We gather for a Worship Service on this Sunday, August 13th, 2023, 11th Sunday after Pentecost in person at the Chapel (2700 W 14th Street) and via the Zoom platform (online and by phone) at 11:00 a.m.
To join us at the Chapel, buzz Zion Church (Bob Bucklew) from the Directory at the front of the 2700 Building on the campus of San Sofia apartments or enter from the accessible ramp from the rear parking lot. When you arrive, call Bob at 216-375-5323 to open the parking lot gate.
The Sunday Bulletin is attached in PDF format. You may use it to follow along with the service on Zoom or you may use it as a devotional during the week.
Zion’s Administrative Assistant, Beverly Wurm
Beverly will be keeping some limited Office Hours at church/home. The days and hours are:
Monday – 9am – 1pm
Wednesday – 10am – 2pm
Thursday – 9am – 1pm
Beverly can be reached at: [email protected] or by phone at: 216-273-7561 (church) or 216-310-6810 (mobile).
Our new website address is: zionchurchtremont.org
Check out our website and Facebook for updates
The Scripture Readings for Sunday, August 13th, 2023 are:
First Reading: 1 King 19: 9-18
In this selection of the Hebrew scriptures, the prophet Elijah had been on the run from King Ahab and Queen Jezebel. In the previous verses, he was so weary he wanted to die, but an angel from God made him get up and eat twice so that he had the strength to continue on his journey. In 1 Kings 19:9-18, Elijah complained to God that there was no one left in Israel faithful to God, that they had all turned away from God. Elijah seemed to have forgotten that in the previous chapter Obadiah, Ahab’s servant in charge of the palace, remained faithful to God, to the point of hiding 100 prophets loyal to God in two caves with bread and water. So Elijah was not the only one—but he certainly felt like it. Elijah felt that no one was left, so God told Elijah that God would draw near to him. However, God was not present in the ways that ancient deities were often made known. God was not present in the wind, earthquake, or fire—but only in the silence. Not in the forces of destruction, not in the assurance of answers, but in the quietness. That’s when Elijah wrapped his face (because in the ancient world the belief was if you saw the face of God, you would not live) and stood at the entrance to the cave. There, Elijah spoke with God, and even though he repeated again his belief he was the only one left, God showed him he was not. There were others in Israel who had not bowed to the other gods. While Elijah’s work was not yet finished, God showed him there would be new kings and even a new prophet. The distress, discomfort and depression he felt would not last forever. Elijah would receive help, and relief.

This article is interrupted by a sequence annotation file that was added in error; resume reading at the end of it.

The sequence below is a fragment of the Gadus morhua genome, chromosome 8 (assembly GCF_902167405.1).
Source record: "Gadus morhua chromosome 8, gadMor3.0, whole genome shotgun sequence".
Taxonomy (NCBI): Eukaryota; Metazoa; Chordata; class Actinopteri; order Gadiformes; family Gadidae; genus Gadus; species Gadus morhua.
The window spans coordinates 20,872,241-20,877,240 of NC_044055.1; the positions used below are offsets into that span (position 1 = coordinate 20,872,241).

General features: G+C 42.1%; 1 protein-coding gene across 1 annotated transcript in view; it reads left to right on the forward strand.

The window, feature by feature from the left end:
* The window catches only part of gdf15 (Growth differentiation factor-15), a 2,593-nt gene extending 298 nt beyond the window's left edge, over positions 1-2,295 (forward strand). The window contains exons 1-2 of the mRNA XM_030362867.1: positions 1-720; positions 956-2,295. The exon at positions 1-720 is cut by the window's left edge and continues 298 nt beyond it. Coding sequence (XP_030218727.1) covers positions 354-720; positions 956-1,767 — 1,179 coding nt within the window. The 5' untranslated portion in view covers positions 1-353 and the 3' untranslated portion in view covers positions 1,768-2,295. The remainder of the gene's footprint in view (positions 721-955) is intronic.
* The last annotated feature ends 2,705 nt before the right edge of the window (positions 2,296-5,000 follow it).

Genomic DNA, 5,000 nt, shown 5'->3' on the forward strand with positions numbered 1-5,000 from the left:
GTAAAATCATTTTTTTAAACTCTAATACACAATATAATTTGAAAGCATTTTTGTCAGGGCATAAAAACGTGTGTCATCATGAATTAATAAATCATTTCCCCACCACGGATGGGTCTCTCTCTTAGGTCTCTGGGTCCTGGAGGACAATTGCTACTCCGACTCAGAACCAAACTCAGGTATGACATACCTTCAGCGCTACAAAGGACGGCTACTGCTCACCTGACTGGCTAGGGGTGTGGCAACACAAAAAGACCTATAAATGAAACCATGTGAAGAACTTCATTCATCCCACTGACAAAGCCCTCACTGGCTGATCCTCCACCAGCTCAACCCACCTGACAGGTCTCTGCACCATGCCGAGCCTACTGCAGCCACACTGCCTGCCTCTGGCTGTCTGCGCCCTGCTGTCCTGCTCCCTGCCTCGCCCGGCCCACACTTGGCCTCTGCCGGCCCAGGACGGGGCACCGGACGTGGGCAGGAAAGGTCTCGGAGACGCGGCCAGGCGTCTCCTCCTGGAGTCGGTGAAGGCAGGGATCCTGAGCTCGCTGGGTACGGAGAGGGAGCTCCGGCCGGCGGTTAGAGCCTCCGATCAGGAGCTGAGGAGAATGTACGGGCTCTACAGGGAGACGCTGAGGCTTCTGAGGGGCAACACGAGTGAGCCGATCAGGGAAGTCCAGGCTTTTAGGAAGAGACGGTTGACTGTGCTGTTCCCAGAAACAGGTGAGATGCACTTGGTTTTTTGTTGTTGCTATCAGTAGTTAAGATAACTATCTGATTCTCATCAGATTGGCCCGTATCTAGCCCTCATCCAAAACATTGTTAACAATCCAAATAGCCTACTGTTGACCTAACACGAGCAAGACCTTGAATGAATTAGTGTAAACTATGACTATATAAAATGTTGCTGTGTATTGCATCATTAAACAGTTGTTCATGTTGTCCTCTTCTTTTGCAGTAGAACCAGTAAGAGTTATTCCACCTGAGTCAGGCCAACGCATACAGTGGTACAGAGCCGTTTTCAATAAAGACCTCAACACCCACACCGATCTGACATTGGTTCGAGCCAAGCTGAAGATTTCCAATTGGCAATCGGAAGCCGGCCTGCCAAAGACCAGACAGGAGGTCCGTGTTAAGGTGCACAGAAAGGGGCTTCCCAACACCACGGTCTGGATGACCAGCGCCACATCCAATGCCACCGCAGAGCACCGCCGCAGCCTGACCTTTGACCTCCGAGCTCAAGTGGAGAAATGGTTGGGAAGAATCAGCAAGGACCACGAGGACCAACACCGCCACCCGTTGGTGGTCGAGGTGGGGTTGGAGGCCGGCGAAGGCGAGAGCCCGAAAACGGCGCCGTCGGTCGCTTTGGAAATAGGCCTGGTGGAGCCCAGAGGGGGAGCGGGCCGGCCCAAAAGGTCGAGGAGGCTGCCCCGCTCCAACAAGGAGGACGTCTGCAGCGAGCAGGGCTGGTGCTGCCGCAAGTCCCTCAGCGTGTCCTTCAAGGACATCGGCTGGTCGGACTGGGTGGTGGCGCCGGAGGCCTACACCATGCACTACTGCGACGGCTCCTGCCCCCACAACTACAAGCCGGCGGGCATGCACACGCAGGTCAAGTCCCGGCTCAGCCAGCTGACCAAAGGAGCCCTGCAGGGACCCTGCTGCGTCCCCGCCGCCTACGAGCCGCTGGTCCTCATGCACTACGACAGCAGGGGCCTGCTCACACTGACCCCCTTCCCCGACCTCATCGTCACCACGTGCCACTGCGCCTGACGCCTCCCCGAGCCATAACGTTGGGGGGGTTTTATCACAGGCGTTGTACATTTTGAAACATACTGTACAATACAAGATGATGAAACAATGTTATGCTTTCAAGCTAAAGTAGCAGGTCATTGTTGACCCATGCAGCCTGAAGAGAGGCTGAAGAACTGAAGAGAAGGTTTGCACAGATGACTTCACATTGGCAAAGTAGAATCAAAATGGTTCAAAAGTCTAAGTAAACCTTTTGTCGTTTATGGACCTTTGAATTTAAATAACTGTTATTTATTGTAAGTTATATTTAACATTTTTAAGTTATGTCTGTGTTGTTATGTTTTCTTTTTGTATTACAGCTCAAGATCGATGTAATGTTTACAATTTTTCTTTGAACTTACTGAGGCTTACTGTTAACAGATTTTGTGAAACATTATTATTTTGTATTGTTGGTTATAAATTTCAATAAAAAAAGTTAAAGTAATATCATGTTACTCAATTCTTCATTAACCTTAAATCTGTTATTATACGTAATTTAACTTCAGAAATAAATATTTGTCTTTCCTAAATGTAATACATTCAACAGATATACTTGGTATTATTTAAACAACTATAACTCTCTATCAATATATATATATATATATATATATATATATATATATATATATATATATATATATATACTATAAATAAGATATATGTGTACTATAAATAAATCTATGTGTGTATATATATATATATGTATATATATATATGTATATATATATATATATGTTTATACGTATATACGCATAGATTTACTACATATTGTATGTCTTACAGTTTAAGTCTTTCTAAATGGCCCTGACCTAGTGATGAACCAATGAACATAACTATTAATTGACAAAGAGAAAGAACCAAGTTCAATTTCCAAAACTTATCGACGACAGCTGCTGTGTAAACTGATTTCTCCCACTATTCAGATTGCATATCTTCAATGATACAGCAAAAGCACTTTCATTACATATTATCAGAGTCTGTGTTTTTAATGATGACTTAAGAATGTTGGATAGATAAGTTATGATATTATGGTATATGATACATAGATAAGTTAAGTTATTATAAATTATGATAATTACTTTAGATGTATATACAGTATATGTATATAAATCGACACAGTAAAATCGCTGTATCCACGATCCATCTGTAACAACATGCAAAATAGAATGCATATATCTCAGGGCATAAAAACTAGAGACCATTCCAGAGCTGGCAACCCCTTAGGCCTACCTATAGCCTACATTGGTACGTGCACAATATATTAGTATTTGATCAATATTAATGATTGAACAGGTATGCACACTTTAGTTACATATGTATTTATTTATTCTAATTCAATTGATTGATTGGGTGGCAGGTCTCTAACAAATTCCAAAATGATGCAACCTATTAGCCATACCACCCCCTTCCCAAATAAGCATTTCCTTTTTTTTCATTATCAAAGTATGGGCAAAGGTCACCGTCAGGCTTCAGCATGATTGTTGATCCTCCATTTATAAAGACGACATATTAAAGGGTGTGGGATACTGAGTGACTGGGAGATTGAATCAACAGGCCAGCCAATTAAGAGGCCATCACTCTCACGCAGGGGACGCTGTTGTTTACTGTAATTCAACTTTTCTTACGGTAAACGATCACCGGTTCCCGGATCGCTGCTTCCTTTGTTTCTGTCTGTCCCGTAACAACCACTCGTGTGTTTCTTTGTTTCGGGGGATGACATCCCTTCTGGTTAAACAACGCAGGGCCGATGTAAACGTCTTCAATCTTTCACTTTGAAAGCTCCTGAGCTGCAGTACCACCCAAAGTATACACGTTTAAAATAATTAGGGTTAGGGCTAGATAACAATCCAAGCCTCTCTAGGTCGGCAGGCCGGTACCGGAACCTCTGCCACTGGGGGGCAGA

Psalm Response: Psalm 85: 8-13
Psalm 85 is a song of God’s faithfulness even though the people have gone astray. In verses 8-13, the psalmist concludes that for those who are faithful, for those who remain in awe, God will bring all good things together. Poetically, the psalmist imagines steadfast love and faithfulness embracing, righteousness and peace greeting each other in a kiss. Faithfulness springs up from the ground while righteousness reaches down from the sky. God draws forth everything together in goodness and leads the people in the way of peace and righteousness.
Second Reading: Romans 10: 5-15
The Epistle reading continues its series in Romans with these verses in chapter 10. The apostle Paul, writing to the church in Rome, explains that it is by faith that people live out their belief, not by the law. Faith leads us to confession. We cannot confess what we do not believe. It is through belief that we live into God’s ways. This faith is available to all people of all backgrounds. However, no one can believe if they haven’t had the faith shared with them, so believers must share the good news, for they are sent by God to do so.
Gospel Reading: Matthew 14:22-33
After feeding the crowds, the disciples had traveled across the lake in a boat, but Jesus had remained behind to dismiss the crowds and to have some time to pray alone on the mountain. The boat had drifted away in the evening due to the winds and the waves, so that morning, Jesus rejoined them by walking across the lake. The disciples were afraid, but Jesus encouraged them and told them it was him. Peter challenged Jesus, saying if it was him, Jesus should call for him to come out of the boat. Jesus called for Peter, and Peter took a few steps, but then he noticed the wind, became afraid, and started to sink. Jesus reached for Peter, but questioned him as to why he doubted. The rest of the disciples worshiped Jesus, proclaiming Jesus as God’s Own.
The Sermon/Reflection: “On the Sea of Life” by the Rev. Scott Rosenstein inspired by the Gospel reading of Matthew 14:22-33.
Please join the Zion Church community to give thanks to God this Sunday, in-person in the Chapel, or via Zoom!
Pastor Scott Rosenstein
216-273-7561 – church
216-577-1514 – mobile
Bulletin Cover Image:
The Disciples See Christ Walking on the Water
by Henry Ossawa Tanner
(Museum: Des Moines Art Center) canvas print by Les Classic